2,365 posts, read 1,282,122 times
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Quote:
Originally Posted by Chango View Post
Yikes.

Kunstler is right about our butt-ugly public space, but otherwise he is a bit wacky and never proposes solutions besides going back to 1850.
Yeah, Kunstler is a bit 'wacky' in how he expresses himself but that's what makes him interesting. He makes you pay attention to what is otherwise a rather esoteric subject. And I do believe he proposes some good solutions its just a matter of implementation and a matter of changing our heavily biased pro-car culture and attitude, changing the politics because if we can't or won't then the solutions will be impossible to implement.

Quote:
Originally Posted by Chango View Post
Next to Kunster's Geograpy of Nowhere on my bookshelf is The Fourth Turning, which would suggest that we are in the midst of a painful reevaluation of our priorities as a culture which will result in major changes. Hopefully we reject the post WWII junk that has made our world so ugly and embrace something better.
Thank you for the book recommendation.
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Old 05-31-2011, 08:46 PM
Status: "Thinking Out Loud" (set 6 hours ago)
 
6,791 posts, read 3,132,714 times
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Quote:
Originally Posted by cisco kid View Post
You could always find a few more well-designed downtown areas that are less commercial but these places tend to be few and far between. You really have go out of your way to find them or get to them unless you are lucky enough to live right in them. But most of us are not so fortunate because we have to go where our jobs take us. And when you do find them, there will always be heavy car traffic flowing through them at all hours of the day.

....because there is no place in America that you can escape from the dreaded Asphalt & Concrete Syndrome. Two of the ugliest building materials known to man, and our cities and suburbs are virtually buried in it. True, you will find asphalt roads in any country including European countries for example but over there you also see a great many streets made of brick and cobblestone everywhere, where cars aren't even allowed, only pedestrians.

It's really an amazing feeling to walk down a beautiful cobblestone avenue and see no cars just lots of beautiful people walking around, or sitting in an outdoor cafe enjoying themselves, surrounded by beautiful architecture. Just a very simple pleasure that you can't experience anywhere in the United States because every place of business, every residence in the US is overlooking a heavily trafficked road or parking area made of cold asphalt and concrete never brick or stone.

When you are sitting al fresco at a Starbucks in the United States the only view you will have is of the giant parking lot or a 2 to 3 lane asphalt boulevard with hundreds of cars whizzing by you at 30-40 miles an hour. You can hardly hear yourself talking because the automobile traffic is so loud unless you shout. The feeling is so uncomfortable that I never sit outside when I'm in a cafe or restaurant in the US. Plus I don't enjoy the taste of exhaust fumes with my morning coffee not to mention the general low-quality and tastelessness of Starbucks coffee.

Sorry for ranting just wanted to get that off my chest.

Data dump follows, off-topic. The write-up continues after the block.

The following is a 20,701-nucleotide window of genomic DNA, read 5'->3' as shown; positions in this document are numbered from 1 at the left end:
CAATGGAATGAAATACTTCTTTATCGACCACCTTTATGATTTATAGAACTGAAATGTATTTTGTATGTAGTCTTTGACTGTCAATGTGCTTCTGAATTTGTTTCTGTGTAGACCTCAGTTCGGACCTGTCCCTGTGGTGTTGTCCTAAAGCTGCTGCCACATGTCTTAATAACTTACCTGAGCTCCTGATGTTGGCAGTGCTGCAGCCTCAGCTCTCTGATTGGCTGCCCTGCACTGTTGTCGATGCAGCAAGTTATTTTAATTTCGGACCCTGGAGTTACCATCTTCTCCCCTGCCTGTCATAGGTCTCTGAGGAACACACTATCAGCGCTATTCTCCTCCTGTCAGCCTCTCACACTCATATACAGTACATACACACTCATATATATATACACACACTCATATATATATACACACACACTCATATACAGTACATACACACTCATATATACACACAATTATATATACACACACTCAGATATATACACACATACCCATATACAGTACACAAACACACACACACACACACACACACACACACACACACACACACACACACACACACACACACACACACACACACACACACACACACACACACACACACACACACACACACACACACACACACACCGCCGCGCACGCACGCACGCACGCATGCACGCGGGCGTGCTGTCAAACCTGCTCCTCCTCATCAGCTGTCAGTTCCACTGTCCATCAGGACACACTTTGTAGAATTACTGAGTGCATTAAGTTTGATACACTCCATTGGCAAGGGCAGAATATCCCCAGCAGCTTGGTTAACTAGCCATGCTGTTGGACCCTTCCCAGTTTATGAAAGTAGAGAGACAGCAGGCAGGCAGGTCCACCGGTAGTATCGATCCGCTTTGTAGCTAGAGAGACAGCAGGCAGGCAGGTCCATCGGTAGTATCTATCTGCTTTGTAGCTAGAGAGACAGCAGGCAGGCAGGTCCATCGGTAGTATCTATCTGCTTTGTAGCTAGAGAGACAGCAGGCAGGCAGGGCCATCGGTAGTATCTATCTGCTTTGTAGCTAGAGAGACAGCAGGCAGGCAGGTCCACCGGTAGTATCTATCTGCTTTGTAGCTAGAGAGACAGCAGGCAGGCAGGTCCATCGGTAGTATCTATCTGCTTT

I'm so in agreement with you on this; I cannot stand how ugly the landscape of America has gotten. Billboards, advertisements. pavement, abandoned strip malls. I love the point you made of sitting outside in other countries just enjoying the natural beauty ; I must get to those places, and soon
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Old 05-31-2011, 09:43 PM
Status: "60th anniversary of the polio vaccine! Hail to Pitt!" (set 9 days ago)
 
Location: Foot of the Rockies
70,023 posts, read 60,574,028 times
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That's a pretty old McDonald's. Is it perhaps the first one? Been a long time since a burger was 15c.
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Old 05-31-2011, 11:19 PM
 
Location: Southern California
12,573 posts, read 9,506,680 times
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I guess you won't be going to Las Vegas soon...

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Old 06-01-2011, 12:19 AM
 
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I often admire hand-painted advertising on the sides of old buildings (like the prosaic Coke ads, as well as ads for the building and its features--STEAM HEAT, RUNNING WATER IN ALL ROOMS etc.) and am definitely a fan of neon signs. Even the old McDonald's and other examples of mid-century Googie design are now old enough to seem pretty charming. I'm not sure if the mansard-roofed 1970s McDonald's will ever fall into that category (I'm hoping not) but there's nothing like time and a little sentiment to make an eyesore into a classic.

Before the advent of concrete and asphalt, most streets weren't brick or cobblestone; they were dirt. And by "dirt," I mean animal feces, raw sewage and whatever people flung into the street before the days of municipal trash collection. Personally, I'll take the asphalt over that stuff, and concrete is a very flexible material--you can do some beautiful stuff with concrete. Like advertising, it's really the design, not the intent, that seems to matter most.

In those European cities, the streets may be brick because the street hasn't been repaved in centuries, and there may be some parts where auto traffic is limited, but more often it's because the streets are too narrow for cars and too crowded with stuff already. But more often, European drivers are zipping down those charming, narrow European streets in tiny European cars, or mopeds, as well as getting around by bike and public transit and on foot. The difference is the share of modes--it's not all-or-nothing the way it is in much of the US.

If modern American landscapes are unbeautiful, it is because they are intended to be temporary--a mass-produced, disposable consumer product, no more permanent than the plastic clamshell box your take-out fast food order came in, and with no more thought put into its design. Suburbs are the ultimate disposable consumer product, intended to be eaten, digested and excreted through the great cloaca of the American highway system, with the automobile serving as the means of delivering the product to the consumer by making them pay for the right to be delivered to the product.